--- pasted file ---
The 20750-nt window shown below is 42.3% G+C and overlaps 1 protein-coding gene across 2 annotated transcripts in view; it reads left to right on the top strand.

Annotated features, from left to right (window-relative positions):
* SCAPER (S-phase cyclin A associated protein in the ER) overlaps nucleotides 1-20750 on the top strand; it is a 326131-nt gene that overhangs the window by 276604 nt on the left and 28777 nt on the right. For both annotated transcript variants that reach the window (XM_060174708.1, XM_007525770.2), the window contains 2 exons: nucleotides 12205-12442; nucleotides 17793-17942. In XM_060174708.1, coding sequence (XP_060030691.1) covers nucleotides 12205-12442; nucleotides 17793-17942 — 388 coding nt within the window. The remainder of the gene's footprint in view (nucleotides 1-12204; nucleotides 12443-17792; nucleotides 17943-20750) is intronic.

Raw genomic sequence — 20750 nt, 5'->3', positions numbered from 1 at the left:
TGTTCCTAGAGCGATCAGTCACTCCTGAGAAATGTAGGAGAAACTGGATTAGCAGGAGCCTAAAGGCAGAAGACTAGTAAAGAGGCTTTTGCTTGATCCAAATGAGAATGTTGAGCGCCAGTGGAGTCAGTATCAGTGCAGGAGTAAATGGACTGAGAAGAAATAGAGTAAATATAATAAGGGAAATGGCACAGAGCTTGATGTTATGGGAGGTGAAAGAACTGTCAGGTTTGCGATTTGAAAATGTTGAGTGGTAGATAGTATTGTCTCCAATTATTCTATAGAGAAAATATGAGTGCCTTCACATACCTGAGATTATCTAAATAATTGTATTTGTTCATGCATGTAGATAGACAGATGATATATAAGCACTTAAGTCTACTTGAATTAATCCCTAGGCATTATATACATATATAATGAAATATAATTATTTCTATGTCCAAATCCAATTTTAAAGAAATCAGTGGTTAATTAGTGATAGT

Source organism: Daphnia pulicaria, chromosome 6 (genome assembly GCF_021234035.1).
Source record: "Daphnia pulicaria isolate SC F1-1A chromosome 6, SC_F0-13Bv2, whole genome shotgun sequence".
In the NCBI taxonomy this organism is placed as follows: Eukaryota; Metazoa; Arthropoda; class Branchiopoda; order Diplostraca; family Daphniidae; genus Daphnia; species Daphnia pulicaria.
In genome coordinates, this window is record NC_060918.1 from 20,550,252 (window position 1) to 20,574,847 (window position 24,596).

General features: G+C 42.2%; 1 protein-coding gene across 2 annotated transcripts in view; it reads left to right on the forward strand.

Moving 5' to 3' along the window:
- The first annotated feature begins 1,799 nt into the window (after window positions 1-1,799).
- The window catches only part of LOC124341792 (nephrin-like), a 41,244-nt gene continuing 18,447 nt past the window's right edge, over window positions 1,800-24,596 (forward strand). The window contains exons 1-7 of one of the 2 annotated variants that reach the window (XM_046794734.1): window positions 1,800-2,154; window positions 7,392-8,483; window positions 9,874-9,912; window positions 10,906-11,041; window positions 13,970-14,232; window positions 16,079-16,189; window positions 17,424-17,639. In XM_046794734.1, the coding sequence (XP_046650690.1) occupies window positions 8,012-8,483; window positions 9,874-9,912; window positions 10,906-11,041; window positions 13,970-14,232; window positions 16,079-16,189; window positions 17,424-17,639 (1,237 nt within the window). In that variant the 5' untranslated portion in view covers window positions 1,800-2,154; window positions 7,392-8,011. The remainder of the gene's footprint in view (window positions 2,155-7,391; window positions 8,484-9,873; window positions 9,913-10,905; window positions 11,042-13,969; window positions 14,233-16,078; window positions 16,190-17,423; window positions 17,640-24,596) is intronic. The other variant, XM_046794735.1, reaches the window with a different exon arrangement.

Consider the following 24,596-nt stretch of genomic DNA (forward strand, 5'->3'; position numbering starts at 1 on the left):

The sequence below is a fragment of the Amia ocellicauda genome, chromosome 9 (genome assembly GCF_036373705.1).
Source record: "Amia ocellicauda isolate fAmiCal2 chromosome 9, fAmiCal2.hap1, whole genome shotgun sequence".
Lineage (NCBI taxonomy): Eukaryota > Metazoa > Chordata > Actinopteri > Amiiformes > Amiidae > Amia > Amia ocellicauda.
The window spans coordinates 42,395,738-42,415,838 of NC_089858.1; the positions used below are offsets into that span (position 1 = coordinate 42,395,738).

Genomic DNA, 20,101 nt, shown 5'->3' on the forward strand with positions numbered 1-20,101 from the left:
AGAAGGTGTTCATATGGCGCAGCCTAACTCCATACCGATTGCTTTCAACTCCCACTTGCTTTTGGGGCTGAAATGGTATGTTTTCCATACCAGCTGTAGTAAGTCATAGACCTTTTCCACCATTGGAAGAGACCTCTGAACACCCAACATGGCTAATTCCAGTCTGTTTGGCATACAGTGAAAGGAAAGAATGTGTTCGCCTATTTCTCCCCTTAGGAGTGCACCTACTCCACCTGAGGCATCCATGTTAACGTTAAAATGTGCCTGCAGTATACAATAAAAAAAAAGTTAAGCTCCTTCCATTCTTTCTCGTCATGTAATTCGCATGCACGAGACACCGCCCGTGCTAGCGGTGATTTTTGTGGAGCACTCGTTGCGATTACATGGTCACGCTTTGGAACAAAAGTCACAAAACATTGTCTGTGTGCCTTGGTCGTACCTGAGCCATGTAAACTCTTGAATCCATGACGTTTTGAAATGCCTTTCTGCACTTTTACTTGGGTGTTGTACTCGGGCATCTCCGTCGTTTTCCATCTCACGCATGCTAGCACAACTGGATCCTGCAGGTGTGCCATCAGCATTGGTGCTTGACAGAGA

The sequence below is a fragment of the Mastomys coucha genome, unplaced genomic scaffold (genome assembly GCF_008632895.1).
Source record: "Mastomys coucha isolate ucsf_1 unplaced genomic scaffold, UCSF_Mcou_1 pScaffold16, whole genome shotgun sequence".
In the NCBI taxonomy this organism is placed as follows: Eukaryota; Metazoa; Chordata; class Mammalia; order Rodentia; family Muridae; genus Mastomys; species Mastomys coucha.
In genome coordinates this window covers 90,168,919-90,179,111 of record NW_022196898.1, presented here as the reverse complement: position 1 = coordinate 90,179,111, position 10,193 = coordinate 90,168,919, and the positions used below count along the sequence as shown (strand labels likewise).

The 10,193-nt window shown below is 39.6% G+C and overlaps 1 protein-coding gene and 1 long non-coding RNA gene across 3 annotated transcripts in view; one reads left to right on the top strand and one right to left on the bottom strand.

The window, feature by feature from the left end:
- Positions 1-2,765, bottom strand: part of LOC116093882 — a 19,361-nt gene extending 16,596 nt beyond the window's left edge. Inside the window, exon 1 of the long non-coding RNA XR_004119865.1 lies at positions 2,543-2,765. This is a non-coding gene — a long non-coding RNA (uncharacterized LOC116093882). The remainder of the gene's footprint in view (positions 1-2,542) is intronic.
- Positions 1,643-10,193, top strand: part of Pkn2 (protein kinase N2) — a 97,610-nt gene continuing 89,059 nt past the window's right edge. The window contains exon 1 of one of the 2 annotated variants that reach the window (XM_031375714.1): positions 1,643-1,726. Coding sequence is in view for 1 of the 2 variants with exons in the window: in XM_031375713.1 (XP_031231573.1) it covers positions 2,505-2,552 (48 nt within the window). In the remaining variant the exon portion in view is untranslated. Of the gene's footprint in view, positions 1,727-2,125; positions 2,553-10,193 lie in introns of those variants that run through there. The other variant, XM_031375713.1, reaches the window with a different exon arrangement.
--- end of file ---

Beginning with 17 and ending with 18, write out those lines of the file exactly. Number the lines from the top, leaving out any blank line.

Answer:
Lineage (NCBI taxonomy): Eukaryota > Metazoa > Chordata > Actinopteri > Amiiformes > Amiidae > Amia > Amia ocellicauda.
The window spans coordinates 42,395,738-42,415,838 of NC_089858.1; the positions used below are offsets into that span (position 1 = coordinate 42,395,738).